‘How can I apply for statements of my closed UAE bank account from overseas?’

Ensure that you have soft copies of your account and credit card statements for at least the past year before leaving the country

Closing bank accounts before leaving the UAE permanently is the right course of action. Photo: Unsplash/ Firmbee
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I left Dubai in March and closed my bank account with Emirates NBD. I now need my bank statements for the past six months to support my mortgage application in Ireland. However, I forgot to download copies before closing the account.

I have emailed and called the bank more times than I can count over the past few months and keep being told to log in to online banking — which I can’t do as the account is closed — and use my registered mobile number — I don’t have a UAE telephone number any more — or go to a branch, which isn’t possible.

I tried contacting the bank through the accounts closure email but was advised to contact customer care instead. They asked me to visit a branch or use an ATM, even though I kept explaining that I now live in Ireland.

Please help me as I need the statements and am not getting anywhere. AH, Ireland

I got in touch with my contacts at Emirates NBD and they took prompt action.

Within a week, Ms H confirmed that she had received an email from Emirates NBD with her statements for the past 12 months.

A spokeswoman for the bank said that the group customer experience team contacted Ms H and resolved the matter to her satisfaction.

“I never expected it to be sorted so quickly and appreciate your efforts,” Ms H said.

Closing bank accounts before permanently leaving the UAE is the right course of action for the vast majority of people, but it is also wise to ensure that you have soft copies of your account and credit card statements for at least the past year, if not longer.

They will be required if you need to apply for a mortgage or personal loan in the new country of residence.

I worked for a company in my home country and was transferred to their Dubai office on secondment.

When I joined, I had an official labour card and was on the company’s visa. There was no mention of secondment on any of the official documents.

I was only paid an allowance in Dubai, while my salary was still paid in my home country.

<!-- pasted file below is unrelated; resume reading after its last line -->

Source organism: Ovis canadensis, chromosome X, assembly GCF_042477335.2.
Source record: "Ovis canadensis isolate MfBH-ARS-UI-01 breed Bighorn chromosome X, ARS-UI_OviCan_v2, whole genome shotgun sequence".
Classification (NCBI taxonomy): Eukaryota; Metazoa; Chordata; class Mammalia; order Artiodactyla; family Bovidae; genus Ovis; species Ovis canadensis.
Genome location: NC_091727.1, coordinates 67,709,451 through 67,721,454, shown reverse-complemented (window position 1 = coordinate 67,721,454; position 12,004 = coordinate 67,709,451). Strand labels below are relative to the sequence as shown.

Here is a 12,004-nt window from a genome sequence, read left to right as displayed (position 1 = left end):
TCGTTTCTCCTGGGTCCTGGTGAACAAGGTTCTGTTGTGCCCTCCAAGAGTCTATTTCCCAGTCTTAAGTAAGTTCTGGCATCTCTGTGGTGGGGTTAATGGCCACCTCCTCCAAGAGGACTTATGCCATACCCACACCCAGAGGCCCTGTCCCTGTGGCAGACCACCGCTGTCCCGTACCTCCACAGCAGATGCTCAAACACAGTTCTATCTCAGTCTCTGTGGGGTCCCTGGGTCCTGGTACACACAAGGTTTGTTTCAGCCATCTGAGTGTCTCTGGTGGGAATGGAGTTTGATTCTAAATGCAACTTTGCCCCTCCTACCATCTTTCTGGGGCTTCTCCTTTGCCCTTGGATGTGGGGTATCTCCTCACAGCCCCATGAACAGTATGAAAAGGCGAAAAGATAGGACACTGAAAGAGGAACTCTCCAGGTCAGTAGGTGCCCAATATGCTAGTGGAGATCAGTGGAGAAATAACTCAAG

The secondment arrangement went on for three years. Four years ago, my company decided to make me a permanent employee in Dubai.

However, the company did not pay me any gratuity. The labour contract continued as it was, with a jump in pay here.

My labour contract still shows my initial date of joining as the start date of employment. As per UAE law, from which date will my gratuity be calculated? TK, Dubai

When TK started working for the company in the UAE, he had a visa, work permit and a salary, even if it was only part of his total package. This means he was a UAE resident and employee and, therefore, the full provisions of UAE law will apply.

It is understood that he works for a mainland employer, so both the previous and current labour laws apply in full.

This means that the start date of employment in the UAE was seven years ago. The payment of his gratuity should be calculated from that date. The law is clear about how this is calculated.

“The full-time foreign worker, who completed a year or more in continuous service, shall be entitled to end-of-service benefits at the end of his service, calculated according to the basic wage as per the following: a. A wage of 21 days for each year of the first five years of service; b. A wage of 30 days for each year exceeding such period,” according to Article 51 of the Labour Law.

When TK’s service ends, the gratuity payment should be based on his basic salary at that time, calculated from his official start date in 2015.

Can a supplementary credit card holder be liable for unpaid debt? If there are payments outstanding, can they be detained in the UAE? SS, Dubai

SS should check the terms and conditions that relate to the specific credit card as they can vary between banks.

The primary cardholder is liable for all charges and debts, while the supplementary cardholder is only responsible for any charges on the supplementary card. Reuters

Generally speaking, the primary cardholder is liable for all charges and debts, while the supplementary cardholder is only responsible for any charges on the supplementary card.

The supplementary cardholder is not usually held liable for payment or debt.

It is unlikely that a bank could take out a police case against a supplementary cardholder for unpaid debt, but if there are any concerns, SS should check with the bank to confirm the situation.

Keren Bobker is an independent financial adviser and senior partner with Holborn Assets in Dubai, with more than 25 years’ experience. Contact her at keren@holbornassets.com. Follow her on Twitter at @FinancialUAE

The advice provided in our columns does not constitute legal advice and is provided for information only

Updated: August 14, 2022, 5:00 AM